He attends classes, goes to wrestling practice — then does some homework and plays video games. Maybe every once in a while he finds himself in the occasional backyard football game as a student at Lindsey Wilson College.
As an athlete at the private four-year NAIA college in Columbia, Ky. — a town with just 4,510 people — Tessari is just fine with the small-town setting and limited social activities.
“I’m comfortable here, and there are no distractions from my success,” Tessari said. “There really isn't much to do here. It’s a drive if you want to do anything, but this is home to me.”
Indeed, the big city setting twice proved to be a challenge for Tessari, a 2011 Monroeville graduate.
At Monroeville, Tessari was a four-time state champion with a staggering 187-6 record. He was part of a four-man wrecking crew likely to never to be duplicated in Ohio wrestling circles. Tessari, Logan and Hunter Stieber, and Chris Phillips, each finished as four-time state champions in a five-year span.
The foursome led the Eagles to the Division III state team championship in 2010, along with a state runner-up (2009) and third-place (2011) finish.
From there, Tessari joined the Stieber brothers at Ohio State, where the success continued for all three. But before he ever had an official wrestling practice in Columbus, Tessari found trouble.
For the next two years, he was in and out of OSU and Hofstra, then returned home to work construction— and admittedly distanced himself from the wrestling community. Today, Tessari is wrestling for the Blue Raiders, where he was 39-3 and finished as the national runner-up at the NAIA championships on March 4 after a tough overtime loss in the title match.
But the criminal justice major isn't satisfied with his comeback to the sport.
Instead, he's just getting started.
Less than a week into his arrival in Columbus, Tessari felt labeled after an incident — and it proved hard to shake.
He attended a summer school class he wasn't required to take and went to a local bar afterward. Tessari found himself in a fracas and showed up to practice the next day with a black eye.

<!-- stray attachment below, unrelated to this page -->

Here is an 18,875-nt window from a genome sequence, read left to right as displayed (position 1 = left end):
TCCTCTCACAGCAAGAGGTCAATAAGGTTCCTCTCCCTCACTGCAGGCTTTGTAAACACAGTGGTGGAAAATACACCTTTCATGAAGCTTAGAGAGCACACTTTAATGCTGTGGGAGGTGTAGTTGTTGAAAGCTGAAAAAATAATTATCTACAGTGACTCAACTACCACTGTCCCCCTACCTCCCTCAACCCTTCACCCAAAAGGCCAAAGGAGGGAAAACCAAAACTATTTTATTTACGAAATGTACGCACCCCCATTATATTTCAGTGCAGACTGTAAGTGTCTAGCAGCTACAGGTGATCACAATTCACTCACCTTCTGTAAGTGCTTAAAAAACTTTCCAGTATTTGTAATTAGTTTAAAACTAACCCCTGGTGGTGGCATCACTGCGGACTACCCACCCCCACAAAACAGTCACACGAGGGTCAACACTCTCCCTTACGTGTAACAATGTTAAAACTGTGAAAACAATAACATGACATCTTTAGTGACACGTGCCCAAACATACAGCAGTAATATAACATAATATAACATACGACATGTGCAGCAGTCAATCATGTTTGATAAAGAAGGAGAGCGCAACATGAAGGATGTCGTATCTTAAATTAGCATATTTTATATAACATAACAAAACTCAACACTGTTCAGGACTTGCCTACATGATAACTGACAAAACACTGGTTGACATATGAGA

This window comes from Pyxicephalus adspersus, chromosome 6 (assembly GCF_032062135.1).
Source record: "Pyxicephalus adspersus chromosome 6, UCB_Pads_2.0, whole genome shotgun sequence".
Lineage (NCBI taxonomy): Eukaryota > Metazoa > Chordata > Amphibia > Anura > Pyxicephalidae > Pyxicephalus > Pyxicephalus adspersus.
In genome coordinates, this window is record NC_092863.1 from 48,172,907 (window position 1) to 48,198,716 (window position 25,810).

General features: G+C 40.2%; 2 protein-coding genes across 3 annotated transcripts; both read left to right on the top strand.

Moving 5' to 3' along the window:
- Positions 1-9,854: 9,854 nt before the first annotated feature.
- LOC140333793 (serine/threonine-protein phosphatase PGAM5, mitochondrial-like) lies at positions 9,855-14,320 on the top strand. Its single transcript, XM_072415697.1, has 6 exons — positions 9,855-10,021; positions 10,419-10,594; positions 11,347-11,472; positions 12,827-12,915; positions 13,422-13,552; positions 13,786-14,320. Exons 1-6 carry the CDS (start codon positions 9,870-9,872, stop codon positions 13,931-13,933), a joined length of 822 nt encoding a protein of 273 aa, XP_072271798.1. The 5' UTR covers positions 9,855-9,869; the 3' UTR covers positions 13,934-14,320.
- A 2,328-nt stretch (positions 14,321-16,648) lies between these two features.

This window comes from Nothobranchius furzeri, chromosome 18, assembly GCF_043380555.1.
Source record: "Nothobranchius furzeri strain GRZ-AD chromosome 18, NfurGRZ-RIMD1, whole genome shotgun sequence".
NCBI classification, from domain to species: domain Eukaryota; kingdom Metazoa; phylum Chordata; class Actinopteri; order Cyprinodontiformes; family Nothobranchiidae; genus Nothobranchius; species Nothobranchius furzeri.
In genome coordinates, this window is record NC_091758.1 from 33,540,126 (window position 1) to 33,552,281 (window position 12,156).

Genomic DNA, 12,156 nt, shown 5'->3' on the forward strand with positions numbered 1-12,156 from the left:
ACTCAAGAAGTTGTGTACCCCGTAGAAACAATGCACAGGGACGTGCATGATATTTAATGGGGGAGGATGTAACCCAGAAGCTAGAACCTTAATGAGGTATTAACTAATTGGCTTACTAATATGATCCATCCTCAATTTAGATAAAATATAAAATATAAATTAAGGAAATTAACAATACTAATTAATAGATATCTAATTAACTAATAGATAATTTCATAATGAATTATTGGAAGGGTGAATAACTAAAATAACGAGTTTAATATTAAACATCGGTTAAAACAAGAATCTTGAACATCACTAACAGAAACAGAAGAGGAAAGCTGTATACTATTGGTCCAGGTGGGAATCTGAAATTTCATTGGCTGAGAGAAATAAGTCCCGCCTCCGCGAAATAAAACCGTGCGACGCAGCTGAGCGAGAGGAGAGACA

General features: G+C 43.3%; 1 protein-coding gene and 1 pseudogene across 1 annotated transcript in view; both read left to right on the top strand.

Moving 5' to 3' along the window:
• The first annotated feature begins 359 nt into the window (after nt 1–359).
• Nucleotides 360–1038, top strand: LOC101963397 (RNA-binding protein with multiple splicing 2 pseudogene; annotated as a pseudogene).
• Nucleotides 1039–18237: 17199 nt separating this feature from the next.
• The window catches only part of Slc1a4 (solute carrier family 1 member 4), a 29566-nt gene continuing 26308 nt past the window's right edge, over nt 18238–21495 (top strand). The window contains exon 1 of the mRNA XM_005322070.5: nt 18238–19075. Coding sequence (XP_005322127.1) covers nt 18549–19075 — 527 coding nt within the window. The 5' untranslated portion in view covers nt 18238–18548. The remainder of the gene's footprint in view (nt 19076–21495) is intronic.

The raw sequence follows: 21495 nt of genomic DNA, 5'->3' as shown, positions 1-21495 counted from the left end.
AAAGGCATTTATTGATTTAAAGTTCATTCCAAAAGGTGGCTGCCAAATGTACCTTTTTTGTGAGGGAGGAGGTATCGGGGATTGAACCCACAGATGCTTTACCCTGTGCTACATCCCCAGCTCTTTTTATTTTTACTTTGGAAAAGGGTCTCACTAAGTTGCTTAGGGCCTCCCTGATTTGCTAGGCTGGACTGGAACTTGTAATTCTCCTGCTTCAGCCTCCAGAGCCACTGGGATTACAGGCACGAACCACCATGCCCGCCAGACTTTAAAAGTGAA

“I got punched by a guy who, if you put in a two-person lineup, to this day, I wouldn't be able to tell you which one it was,” Tessari said. “But (Ohio State coach) Tom Ryan called it a fight and said that type of behavior was going to lead to failure.
“I kind of got that label right then and there, but I definitely shouldn’t have been out at the bars, and I was underage at the time,” he added. “But I kind of got a label and it stuck pretty hard — so I started living up to it, I guess.”
Tessari lost 20 percent of his scholarship because of the incident, and little things began to add up, like missing classes and being late to practices.
Still, he was 28-11 as an All-American, placing fourth at the 2012 NCAA championships. The following year, Tessari was set to be the No. 5 seed in the 157-pound weight class at the Big Ten championships.
But he never made it there.
“The week before Big Ten’s, I was arrested for a fight with another student,” Tessari said. “I got in a fight, and I ran from it when the police showed up because I didn’t want to be part of that before the Big Tens.
“I was freaked out — and I was the only person at the entire party that got busted because I ran off,” he added.
After that incident, Ryan told Tessari his scholarship was gone. He could remain on the team, but not on scholarship.
“And they knew I couldn’t afford school without it,” Tessari said. “So I ended up going to Hofstra.”